Tobacco plain packaging law takes another step towards reality

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24 August 2016

Plain packaging for cigarettes has taken another step towards reality, despite suggestions that manufacturers and retailers should be given more time to sell their old stock.

The Smoke-free Environments (Tobacco Plain Packaging) Amendment Bill is heading to its third and final reading at Parliament, after passing the committee stage by 108 votes to 13 on Wednesday morning.

The law would make it illegal for tobacco companies to print any branding on cigarette boxes, only allowing the name in small plain type with graphic warnings about the risks of smoking.

NZ First MP Barbara Stewart accused the Government of rushing through the change, saying the transition period for retailers and manufacturers to replace their old stocks should be extended from 12 weeks to six months.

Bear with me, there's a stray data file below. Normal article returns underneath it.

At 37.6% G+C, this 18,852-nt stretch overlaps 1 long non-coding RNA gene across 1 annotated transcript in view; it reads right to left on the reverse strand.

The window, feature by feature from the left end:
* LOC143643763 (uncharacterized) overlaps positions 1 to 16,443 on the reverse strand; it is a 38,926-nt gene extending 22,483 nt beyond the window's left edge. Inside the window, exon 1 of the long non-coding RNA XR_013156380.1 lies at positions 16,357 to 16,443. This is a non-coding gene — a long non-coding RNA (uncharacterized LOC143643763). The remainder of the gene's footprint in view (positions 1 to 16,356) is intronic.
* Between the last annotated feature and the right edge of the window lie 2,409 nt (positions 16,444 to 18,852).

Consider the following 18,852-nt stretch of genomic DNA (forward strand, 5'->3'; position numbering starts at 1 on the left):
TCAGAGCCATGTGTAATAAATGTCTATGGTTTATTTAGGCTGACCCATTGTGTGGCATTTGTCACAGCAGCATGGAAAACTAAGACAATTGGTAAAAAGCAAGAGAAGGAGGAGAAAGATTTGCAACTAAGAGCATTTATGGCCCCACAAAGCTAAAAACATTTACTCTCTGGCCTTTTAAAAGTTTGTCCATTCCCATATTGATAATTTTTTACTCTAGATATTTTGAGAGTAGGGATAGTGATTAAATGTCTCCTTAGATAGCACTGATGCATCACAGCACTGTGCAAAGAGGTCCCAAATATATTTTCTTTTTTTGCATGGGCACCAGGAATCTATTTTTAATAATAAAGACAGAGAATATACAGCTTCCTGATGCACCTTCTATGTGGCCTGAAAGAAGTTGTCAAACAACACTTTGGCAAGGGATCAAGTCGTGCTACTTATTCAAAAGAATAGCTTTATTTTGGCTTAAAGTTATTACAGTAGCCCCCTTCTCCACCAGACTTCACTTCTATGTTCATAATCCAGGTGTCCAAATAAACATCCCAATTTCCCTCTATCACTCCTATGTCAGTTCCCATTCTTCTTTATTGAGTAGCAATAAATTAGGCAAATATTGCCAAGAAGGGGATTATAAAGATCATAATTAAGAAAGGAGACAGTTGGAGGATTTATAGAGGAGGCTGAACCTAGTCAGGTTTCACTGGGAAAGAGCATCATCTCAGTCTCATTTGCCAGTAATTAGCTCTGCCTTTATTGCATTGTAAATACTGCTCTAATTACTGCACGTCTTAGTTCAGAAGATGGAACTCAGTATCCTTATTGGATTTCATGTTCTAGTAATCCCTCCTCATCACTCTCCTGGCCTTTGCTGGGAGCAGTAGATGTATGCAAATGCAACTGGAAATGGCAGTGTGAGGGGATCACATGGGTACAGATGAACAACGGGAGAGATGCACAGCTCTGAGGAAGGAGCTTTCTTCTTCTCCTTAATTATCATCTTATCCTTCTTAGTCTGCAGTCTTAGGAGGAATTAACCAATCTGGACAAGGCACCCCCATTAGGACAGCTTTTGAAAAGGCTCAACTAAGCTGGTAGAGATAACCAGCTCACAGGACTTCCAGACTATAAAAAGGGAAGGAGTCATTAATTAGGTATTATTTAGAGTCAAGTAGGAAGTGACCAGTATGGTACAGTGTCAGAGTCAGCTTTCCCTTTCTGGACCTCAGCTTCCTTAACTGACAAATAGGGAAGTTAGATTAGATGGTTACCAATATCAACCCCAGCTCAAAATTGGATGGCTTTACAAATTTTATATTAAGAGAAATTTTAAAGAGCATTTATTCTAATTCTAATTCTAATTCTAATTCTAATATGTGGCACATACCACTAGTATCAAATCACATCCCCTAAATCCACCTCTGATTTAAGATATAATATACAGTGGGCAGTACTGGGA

“The bottom line is that 12 weeks is not sufficient to basically get rid of all your old stock and sell it on,” she said. 

“No doubt the minister would be very happy when some of these ram raids [by thieves] are carried out, because then all of the [branded] cigarettes and all of the tobacco is taken by these people.”

Stewart said although the bill had been introduced three years ago, a date had never been set for the law change. 

Labour health spokesman Chris Hipkins took issue with Stewart’s stance and showed less sympathy for business owners.

Hipkins said the burden and cost of the plain packaging bill would fall on the tobacco industry.

“It is an industry entirely without conscience and entirely without any moral compass. This is an industry that sets out to kill its customers. 

“I have to say to the members opposite that they should search deeply within themselves to find their own moral conscience.”

Hipkins argued against Stewart’s support of business owners and said businesses had known about the law change since 2013 and “had plenty of time to prepare”. 

“The cost will predominantly fall on the tobacco companies whose job, as I’ve said, is to kill people. That is what they set out to do.”